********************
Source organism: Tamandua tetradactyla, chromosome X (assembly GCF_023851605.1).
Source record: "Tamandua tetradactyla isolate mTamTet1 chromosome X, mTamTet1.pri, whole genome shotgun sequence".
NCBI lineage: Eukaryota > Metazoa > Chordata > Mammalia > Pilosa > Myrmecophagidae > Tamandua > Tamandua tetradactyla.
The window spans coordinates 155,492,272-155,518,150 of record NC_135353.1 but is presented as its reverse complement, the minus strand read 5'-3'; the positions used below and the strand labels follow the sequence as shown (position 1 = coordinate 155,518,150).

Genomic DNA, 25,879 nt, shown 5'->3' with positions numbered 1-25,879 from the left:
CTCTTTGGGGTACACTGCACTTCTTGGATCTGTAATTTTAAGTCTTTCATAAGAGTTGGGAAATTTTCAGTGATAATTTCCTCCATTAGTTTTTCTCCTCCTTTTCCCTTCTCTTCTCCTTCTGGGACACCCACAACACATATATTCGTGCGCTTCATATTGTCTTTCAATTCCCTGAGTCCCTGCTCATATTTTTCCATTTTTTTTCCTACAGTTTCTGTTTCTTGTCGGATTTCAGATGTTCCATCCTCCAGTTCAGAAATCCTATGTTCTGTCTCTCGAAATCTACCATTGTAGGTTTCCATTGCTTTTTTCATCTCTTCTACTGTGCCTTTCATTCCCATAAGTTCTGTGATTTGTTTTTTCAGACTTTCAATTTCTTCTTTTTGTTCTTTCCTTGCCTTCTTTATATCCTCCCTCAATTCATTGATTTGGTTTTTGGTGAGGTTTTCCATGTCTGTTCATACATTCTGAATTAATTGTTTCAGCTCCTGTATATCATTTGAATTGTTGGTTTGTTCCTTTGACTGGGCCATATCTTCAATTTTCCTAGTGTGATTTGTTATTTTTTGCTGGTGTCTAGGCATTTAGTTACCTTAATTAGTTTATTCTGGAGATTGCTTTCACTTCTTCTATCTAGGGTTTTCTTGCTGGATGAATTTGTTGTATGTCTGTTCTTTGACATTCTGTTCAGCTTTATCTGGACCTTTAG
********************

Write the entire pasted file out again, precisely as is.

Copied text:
Source organism: Tamandua tetradactyla, chromosome X (assembly GCF_023851605.1).
Source record: "Tamandua tetradactyla isolate mTamTet1 chromosome X, mTamTet1.pri, whole genome shotgun sequence".
NCBI lineage: Eukaryota > Metazoa > Chordata > Mammalia > Pilosa > Myrmecophagidae > Tamandua > Tamandua tetradactyla.
The window spans coordinates 155,492,272-155,518,150 of record NC_135353.1 but is presented as its reverse complement, the minus strand read 5'-3'; the positions used below and the strand labels follow the sequence as shown (position 1 = coordinate 155,518,150).

Genomic DNA, 25,879 nt, shown 5'->3' with positions numbered 1-25,879 from the left:
CTCTTTGGGGTACACTGCACTTCTTGGATCTGTAATTTTAAGTCTTTCATAAGAGTTGGGAAATTTTCAGTGATAATTTCCTCCATTAGTTTTTCTCCTCCTTTTCCCTTCTCTTCTCCTTCTGGGACACCCACAACACATATATTCGTGCGCTTCATATTGTCTTTCAATTCCCTGAGTCCCTGCTCATATTTTTCCATTTTTTTTCCTACAGTTTCTGTTTCTTGTCGGATTTCAGATGTTCCATCCTCCAGTTCAGAAATCCTATGTTCTGTCTCTCGAAATCTACCATTGTAGGTTTCCATTGCTTTTTTCATCTCTTCTACTGTGCCTTTCATTCCCATAAGTTCTGTGATTTGTTTTTTCAGACTTTCAATTTCTTCTTTTTGTTCTTTCCTTGCCTTCTTTATATCCTCCCTCAATTCATTGATTTGGTTTTTGGTGAGGTTTTCCATGTCTGTTCATACATTCTGAATTAATTGTTTCAGCTCCTGTATATCATTTGAATTGTTGGTTTGTTCCTTTGACTGGGCCATATCTTCAATTTTCCTAGTGTGATTTGTTATTTTTTGCTGGTGTCTAGGCATTTAGTTACCTTAATTAGTTTATTCTGGAGATTGCTTTCACTTCTTCTATCTAGGGTTTTCTTGCTGGATGAATTTGTTGTATGTCTGTTCTTTGACATTCTGTTCAGCTTTATCTGGACCTTTAG